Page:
One engine that has driven increased US trade with Africa has been the African Growth and Opportunity Act (AGOA), enacted under President Clinton and expanded and extended under President Bush. AGOA will be up for renewal during Obama’s second term and an early extension would be not only helpful to businesses on both sides of the Atlantic, but also provide an occasion for bipartisan legislation. AGOA, however, focuses primarily on trade in goods; there is need to also encourage investments which would strengthen America’s position vis-à-vis China and other countries which have expanded their presence in the service and manufacturing sectors of African economies.

During the campaign, Obama proposed the creation of a “secretary of business” to oversee consolidated government agencies involved with firms doing business domestically. Whatever the merits of that suggestion, some sort of coordination of the disparate economic and commercial policies towards Africa, such as proposed by Senator Dick Durbin earlier this year, would probably garner support from both sides of the aisle, as would the proposed US Jobs Through Greater Exports to Africa Act, sponsored by Republican Congressman Chris Smith and Democratic Congressman Bobby Rush. Given constraints imposed by the current fiscal realities, however, it must be understood that advancing American economic interests in Africa must and will be a driven by the private sector, a notion that has been recognized by outgoing Assistant Secretary of State for African Affairs Johnnie Carson, who has led trade missions of US companies to the continent, and which Republicans would hardly have cause to quarrel with.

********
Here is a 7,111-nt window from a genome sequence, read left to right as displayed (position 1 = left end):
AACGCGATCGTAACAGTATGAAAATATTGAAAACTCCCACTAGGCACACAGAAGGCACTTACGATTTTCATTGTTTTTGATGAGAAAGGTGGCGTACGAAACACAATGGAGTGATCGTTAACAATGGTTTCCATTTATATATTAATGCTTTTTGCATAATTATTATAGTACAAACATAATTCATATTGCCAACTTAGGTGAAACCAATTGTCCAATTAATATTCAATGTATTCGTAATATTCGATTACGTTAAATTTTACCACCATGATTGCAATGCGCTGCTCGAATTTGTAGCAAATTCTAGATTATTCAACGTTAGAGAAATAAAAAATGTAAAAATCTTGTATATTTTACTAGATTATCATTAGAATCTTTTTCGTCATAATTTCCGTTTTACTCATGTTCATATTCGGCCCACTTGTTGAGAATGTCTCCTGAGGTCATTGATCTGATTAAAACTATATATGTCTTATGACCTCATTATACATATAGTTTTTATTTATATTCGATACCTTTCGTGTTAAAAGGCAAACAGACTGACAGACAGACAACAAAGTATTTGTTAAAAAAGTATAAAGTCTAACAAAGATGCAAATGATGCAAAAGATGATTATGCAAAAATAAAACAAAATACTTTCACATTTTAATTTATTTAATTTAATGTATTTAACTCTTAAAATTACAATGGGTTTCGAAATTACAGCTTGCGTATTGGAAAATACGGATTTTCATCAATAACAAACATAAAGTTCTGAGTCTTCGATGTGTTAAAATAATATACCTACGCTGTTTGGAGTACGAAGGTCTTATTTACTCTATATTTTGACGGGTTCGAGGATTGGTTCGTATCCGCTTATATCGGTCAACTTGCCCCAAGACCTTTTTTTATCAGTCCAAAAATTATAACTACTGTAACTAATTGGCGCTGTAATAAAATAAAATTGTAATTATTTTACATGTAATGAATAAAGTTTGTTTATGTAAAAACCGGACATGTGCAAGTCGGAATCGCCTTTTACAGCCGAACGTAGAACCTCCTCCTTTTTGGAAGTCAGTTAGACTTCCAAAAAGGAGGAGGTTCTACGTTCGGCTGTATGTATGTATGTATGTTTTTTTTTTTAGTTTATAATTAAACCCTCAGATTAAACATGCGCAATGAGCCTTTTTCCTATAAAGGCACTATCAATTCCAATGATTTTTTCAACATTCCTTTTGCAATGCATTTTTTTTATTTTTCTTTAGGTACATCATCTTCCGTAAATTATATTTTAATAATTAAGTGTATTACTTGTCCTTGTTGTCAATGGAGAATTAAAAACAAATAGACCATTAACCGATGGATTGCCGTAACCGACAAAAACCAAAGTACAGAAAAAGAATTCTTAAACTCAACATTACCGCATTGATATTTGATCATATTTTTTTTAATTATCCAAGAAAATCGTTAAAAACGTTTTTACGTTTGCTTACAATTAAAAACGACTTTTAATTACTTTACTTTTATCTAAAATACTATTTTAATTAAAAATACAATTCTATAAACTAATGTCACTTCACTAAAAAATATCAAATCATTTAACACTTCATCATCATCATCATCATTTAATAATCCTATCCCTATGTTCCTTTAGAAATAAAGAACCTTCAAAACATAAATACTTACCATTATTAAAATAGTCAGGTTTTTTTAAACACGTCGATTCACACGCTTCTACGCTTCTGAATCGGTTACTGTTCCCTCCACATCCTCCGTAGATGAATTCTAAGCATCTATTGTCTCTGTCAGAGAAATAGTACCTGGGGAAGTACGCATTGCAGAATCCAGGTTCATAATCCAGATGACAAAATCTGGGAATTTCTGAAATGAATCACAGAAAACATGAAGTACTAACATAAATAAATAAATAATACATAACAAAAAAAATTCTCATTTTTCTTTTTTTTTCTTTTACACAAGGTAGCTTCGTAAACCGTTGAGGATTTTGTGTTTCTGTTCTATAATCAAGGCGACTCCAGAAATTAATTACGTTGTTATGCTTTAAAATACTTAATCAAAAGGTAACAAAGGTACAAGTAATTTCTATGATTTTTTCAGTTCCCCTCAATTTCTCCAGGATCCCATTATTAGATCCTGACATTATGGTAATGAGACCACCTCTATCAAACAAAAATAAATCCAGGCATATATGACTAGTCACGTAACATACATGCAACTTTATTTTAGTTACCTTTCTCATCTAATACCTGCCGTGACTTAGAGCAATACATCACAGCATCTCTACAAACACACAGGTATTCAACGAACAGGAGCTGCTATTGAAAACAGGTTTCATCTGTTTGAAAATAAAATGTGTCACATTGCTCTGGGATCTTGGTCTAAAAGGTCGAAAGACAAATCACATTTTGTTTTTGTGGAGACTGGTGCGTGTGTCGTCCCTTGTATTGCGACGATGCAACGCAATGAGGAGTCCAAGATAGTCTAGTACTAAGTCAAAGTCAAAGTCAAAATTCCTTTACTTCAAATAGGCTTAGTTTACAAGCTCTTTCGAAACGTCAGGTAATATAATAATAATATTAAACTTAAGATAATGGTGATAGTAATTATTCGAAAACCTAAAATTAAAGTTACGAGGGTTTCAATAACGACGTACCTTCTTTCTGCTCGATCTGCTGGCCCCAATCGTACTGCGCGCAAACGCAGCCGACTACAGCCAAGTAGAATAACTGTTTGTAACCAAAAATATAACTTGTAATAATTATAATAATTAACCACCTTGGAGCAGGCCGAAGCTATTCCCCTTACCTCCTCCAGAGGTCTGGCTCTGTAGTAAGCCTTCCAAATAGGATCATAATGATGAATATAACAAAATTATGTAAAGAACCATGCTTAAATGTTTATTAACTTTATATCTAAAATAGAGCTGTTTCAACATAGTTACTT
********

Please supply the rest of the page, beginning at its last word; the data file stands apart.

Diplomacy. Obama’s unique personal history made his election four years ago and now his re-election causes for intense pride and excitement in Africa. For whatever reason, with the exception of a brief visit to Ghana, lasting less than twenty-four hours, during his first year in office, the president has not fully deployed the immense personal capital that he has still on reserve with many Africans to further US foreign policy objectives. If this changes in the second term, all Americans would have reason to applaud—as will Africans who, as one commentator for South Africa’s News 24 put it immediately after the election, still plead for the president to “put Africa front and center in your second term.”

To her credit, Secretary of State Hillary Clinton has made Africa a diplomatic priority, visiting twenty-three of the continent’s fifty-four countries so far in her tenure. Hopefully her successor will continue the engagement and, perhaps more importantly, quickly bring on a worthy successor to Carson to be the daily steward of America’s diplomatic interests in Africa.

In the US Strategy toward Sub-Saharan Africa released in June, Obama noted that “as we look toward the future, it is clear that Africa is more important than ever to the security and prosperity of the international community, and to the United States in particular.” For this strategic reason as well as for the tactical opening which the forging of a bipartisan Africa policy affords to the imperative of fixing the broken government in Washington, it would behoove America’s statesmen to put Africa among their priorities.

J. Peter Pham is director of the Atlantic Council’s Michael S. Ansari Africa Center .

Related Experts: J. Peter Pham and Harlan Ullman